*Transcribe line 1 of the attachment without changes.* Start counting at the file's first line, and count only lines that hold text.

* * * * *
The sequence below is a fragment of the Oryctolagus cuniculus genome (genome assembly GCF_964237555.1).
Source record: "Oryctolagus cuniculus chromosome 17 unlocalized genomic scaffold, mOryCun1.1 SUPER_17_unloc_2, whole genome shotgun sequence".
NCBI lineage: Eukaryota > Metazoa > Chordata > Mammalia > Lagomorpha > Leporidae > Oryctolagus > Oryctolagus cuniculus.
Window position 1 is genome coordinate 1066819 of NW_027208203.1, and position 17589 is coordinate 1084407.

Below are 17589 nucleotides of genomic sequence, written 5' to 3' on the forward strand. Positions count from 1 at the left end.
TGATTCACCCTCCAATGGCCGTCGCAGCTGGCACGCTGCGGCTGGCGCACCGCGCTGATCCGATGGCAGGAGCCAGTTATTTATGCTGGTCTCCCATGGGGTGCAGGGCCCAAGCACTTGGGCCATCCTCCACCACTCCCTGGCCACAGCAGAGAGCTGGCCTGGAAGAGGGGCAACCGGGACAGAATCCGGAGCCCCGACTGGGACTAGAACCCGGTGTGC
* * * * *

The sequence below is a fragment of the Oryctolagus cuniculus genome (genome assembly GCF_964237555.1).